Use Case basics
In our tutorials series on business analysis fundamentals, we are starting with use case basics. Use case diagrams are central to use case modelling. Use cases are one of the easiest ways to capture the requirements.
This series is going to cover basics of many business analysis skills like user stories, sequence diagrams, activity diagrams and many more. The purpose of publishing this business analysis fundamentals tutorials series to provide basic understanding on business analysis skills for everyone, who are new to these concepts.
What is a use case?
Use case is a pictorial notation to represent high level requirements from a user perspective. Use case diagrams comprise of 3 elements – the actor, use case and association link. A typical use case is represented as shown below:
Use case diagrams, however, can represent very limited information. So, we create use case specifications document to add more detailed information. Later in this tutorial, we are going to look at the format of the use case specification document as well.
Who is an actor in use case diagrams
An actor is an external entity who is likely to interact with the proposed software system. The actor is always outside entity like a user, another system, administrator, finance manager etc. Any entity in the system like a database, can not be an actor. An actor is represented as shown below:
Use case in use case diagrams
An oval shape represents a use case in use case diagrams. A use case represents an interaction or a functionality of the system. The notation for a use case is as shown below:
use cases Example
Let’s look at a section of a requirements document and identify the use cases:
A user has to login into the system to book the flight tickets. Logged in users will also have the facility to use discount coupon codes to avail discounts. The users can search for the flights on any domestic route and for any day. However, they can’t do it for the same day.
How to identify use cases?
In the above case, we can look for sections representing interaction points. Easiest way to look for them is to look for action verbs. I have marked these use cases with underlines as shown below:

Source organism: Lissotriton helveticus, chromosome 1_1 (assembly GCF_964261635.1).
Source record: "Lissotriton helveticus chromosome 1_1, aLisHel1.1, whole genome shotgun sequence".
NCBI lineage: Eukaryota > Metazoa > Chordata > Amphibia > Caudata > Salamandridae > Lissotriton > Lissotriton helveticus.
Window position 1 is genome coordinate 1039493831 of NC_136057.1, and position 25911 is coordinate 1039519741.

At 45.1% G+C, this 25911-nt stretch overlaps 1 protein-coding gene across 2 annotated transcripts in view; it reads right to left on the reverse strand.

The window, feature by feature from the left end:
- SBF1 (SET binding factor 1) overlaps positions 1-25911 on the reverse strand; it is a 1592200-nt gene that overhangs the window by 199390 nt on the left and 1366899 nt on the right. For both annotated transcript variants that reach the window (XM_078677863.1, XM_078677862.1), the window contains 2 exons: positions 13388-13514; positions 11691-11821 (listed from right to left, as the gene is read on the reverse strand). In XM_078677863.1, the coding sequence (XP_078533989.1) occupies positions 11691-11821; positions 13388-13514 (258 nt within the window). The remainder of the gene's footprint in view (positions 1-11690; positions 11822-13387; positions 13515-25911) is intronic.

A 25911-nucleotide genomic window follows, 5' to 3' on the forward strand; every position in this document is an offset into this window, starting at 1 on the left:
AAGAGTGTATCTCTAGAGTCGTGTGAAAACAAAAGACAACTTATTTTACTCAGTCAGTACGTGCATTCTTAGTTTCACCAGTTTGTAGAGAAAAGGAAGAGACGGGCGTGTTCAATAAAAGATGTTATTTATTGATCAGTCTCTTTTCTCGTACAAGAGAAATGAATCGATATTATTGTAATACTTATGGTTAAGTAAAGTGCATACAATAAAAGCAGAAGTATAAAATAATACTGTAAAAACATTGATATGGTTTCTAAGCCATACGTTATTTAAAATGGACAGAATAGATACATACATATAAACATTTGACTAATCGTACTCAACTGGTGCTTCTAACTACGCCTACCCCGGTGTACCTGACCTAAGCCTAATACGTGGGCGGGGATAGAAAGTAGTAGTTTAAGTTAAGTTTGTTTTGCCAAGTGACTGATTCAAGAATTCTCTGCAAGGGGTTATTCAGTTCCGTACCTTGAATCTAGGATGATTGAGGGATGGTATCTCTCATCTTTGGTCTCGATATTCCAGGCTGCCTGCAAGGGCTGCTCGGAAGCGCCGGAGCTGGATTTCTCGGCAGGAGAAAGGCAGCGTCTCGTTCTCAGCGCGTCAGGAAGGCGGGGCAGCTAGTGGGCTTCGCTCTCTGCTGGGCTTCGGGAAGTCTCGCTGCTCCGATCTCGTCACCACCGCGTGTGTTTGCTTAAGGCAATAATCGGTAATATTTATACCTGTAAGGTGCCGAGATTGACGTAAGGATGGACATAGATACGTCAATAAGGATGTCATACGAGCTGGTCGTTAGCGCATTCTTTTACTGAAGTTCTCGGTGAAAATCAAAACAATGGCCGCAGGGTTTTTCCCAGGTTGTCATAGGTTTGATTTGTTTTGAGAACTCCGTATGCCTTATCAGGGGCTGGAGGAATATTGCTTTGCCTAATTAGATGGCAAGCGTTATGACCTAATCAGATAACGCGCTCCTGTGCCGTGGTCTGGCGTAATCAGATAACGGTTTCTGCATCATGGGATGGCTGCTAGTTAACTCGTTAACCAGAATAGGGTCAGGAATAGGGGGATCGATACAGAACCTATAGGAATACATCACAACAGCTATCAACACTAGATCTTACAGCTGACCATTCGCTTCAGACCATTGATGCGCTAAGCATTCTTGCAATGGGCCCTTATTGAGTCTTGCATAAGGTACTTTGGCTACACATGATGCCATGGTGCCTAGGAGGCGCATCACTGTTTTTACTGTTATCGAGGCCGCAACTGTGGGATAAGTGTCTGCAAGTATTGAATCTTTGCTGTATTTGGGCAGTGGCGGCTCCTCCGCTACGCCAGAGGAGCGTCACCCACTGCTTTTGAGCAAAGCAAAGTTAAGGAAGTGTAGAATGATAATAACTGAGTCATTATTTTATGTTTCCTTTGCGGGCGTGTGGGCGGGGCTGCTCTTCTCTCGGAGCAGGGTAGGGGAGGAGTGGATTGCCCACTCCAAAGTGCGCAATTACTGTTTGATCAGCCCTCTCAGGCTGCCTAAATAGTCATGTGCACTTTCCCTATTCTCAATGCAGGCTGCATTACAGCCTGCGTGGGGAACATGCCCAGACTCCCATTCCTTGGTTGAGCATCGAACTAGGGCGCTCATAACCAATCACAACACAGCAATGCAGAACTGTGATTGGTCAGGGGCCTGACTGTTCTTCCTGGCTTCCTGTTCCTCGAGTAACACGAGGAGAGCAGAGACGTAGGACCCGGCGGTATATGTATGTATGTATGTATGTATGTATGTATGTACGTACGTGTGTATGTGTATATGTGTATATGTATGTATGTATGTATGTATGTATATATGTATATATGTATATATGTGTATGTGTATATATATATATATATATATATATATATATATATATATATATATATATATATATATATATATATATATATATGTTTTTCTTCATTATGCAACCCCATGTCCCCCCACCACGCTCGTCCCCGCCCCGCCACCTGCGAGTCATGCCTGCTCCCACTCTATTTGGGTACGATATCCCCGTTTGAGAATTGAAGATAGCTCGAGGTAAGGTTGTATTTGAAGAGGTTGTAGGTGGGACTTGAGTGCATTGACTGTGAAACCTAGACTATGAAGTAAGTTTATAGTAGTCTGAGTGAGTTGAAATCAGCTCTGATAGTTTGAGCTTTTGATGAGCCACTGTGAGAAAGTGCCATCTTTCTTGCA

A user has to login into the system to book the flight tickets. Logged in users will also have the facility to use discount coupon codes to avail discounts. The users can search for the flights on any domestic route and for any day.
The use cases are:
- Login into the system
- Book flight tickets
- Use discount codes
- Avail discounts
- Search for the flights
The use case diagram for the above example is as shown below:
Use case diagram is central to the use case modelling. All the other diagrams like activity diagrams, sequence diagrams, state model diagrams are created using the use case diagram.
You can also notice that, I have not created the use case for “Avail discounts”. Avail discounts is a actually a result of “enter discount coupons”. The discounts is applied to the total bill amount and in that case, it is just a calculated field, which needs to be tested. It’s possible to have these cases which represent an action but may not be an interaction. In these cases, these are not candidates for being use cases.
Use case specifications
Use case specifications are an integral part of every use case diagrams. The specifications add important details to the use case diagrams. These details are:
The scenarios describe the positive and negative workflows related to each use case. We are going to discuss the same in later posts.
I am also posting a small video recorded in the ECBA business analyst training sessions.